Differential treatment of specific nationalities in detention


Country Report: Differential treatment of specific nationalities in detention Last updated: 30/11/20


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In 2018, the Secretary of State for Asylum and Migration announced that finding a solution for migrants in transit was one of his top priorities. This resulted in an increase of detention for so-called ‘migrants in transit’. The Secretary of state presented a nine-point plan of action, which later became a 10-point plan of action. The main purpose was to fight migrant smuggling and to discourage migrants from passing through Belgium. This resulted in regular police actions during which migrants residing near Brussels North station were apprehended and transferred to a detention centre. Médecins du Monde published a report documenting police violence against these migrants.[1] The reception capacity of the 127bis detention centre was extended to that end. Many of the concerned migrants, especially Eritreans, seemed to have protection needs, but had been fingerprinted in another Member State in which they had already applied for asylum.[2] In 2019 these measures were continued and in practice the capacity of the 127bis detention centre (and to a large extent of the detention centre in Bruges) was still dedicated to this specific target-group.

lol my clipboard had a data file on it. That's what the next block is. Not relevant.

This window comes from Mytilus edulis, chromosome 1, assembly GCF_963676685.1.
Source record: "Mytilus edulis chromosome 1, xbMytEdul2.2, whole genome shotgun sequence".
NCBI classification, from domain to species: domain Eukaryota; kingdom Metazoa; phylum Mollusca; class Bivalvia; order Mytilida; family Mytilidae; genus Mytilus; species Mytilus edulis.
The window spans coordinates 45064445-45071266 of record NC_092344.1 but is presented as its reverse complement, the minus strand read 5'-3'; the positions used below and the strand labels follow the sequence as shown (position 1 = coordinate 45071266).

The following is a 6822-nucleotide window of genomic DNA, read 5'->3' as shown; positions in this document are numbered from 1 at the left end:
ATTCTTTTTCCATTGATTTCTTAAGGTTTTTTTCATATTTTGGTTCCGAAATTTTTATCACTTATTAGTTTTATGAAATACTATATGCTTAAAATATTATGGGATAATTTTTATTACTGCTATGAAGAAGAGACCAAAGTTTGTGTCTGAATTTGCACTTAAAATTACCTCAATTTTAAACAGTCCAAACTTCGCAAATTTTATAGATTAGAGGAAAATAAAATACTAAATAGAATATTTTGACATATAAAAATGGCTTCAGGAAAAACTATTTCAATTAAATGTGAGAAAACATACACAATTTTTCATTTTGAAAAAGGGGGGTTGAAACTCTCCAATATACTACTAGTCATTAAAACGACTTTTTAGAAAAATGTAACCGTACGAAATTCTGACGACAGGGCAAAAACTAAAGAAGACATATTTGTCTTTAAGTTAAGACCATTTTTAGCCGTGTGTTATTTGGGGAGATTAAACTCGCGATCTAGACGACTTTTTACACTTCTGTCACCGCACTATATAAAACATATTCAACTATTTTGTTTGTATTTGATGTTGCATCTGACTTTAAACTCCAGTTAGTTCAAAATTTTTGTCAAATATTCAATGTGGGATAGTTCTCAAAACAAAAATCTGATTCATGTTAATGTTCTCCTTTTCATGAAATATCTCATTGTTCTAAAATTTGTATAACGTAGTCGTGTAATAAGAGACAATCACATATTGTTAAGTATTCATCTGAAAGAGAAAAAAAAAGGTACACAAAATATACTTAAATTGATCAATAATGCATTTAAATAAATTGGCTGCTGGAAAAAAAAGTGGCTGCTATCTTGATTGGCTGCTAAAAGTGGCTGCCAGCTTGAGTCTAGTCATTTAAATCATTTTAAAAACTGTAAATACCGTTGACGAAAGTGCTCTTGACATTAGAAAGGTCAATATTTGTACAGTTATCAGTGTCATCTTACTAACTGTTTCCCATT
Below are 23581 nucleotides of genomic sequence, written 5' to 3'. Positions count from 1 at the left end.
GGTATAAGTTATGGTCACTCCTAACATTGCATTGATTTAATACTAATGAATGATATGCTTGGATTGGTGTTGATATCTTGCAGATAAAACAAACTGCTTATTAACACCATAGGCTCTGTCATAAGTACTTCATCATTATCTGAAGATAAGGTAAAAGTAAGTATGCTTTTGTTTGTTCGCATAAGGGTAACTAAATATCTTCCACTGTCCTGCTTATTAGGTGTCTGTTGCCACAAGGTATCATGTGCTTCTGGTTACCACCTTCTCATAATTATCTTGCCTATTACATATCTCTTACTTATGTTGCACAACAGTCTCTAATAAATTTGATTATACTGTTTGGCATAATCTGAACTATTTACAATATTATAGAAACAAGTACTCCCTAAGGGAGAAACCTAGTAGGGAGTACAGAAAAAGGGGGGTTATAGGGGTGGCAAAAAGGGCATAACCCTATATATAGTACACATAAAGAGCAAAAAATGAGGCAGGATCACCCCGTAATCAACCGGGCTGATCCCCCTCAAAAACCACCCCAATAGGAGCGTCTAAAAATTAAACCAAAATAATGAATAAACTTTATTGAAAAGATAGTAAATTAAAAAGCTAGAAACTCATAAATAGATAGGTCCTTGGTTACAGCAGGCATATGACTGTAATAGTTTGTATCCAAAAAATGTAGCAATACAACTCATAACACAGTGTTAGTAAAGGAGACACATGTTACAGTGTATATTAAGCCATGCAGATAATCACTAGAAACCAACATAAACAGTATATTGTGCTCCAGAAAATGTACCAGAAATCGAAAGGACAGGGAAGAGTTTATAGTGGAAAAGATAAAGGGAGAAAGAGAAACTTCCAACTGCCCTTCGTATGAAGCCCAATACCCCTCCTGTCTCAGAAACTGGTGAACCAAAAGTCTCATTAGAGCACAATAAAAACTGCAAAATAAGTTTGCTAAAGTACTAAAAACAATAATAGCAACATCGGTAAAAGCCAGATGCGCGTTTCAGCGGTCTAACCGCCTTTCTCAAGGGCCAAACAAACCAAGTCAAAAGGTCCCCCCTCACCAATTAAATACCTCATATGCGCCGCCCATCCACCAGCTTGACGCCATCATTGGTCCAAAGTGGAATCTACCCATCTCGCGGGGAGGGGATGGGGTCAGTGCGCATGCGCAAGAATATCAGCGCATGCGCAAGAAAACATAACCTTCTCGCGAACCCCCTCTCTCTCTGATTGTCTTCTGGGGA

[1] Médecins du Monde, ‘Violences policières envers les migrants et les réfugiés en transit en Belgique”, available in French at: https://bit.ly/2Wm3GhR.

[2]Vluchtelingenwerk Vlaanderen, “Migranten op doortocht in België – aanbevelingen voor een meer menselijke aanpak”, January 2019, available in Dutch at: https://bit.ly/2TjA5I7. 


Table of contents

  • Statistics
  • Overview of the legal framework
  • Overview of the main changes since the previous report update
  • Asylum Procedure
  • Reception Conditions
  • Detention of Asylum Seekers
  • Content of International Protection
  • ANNEX I – Transposition of the CEAS in national legislation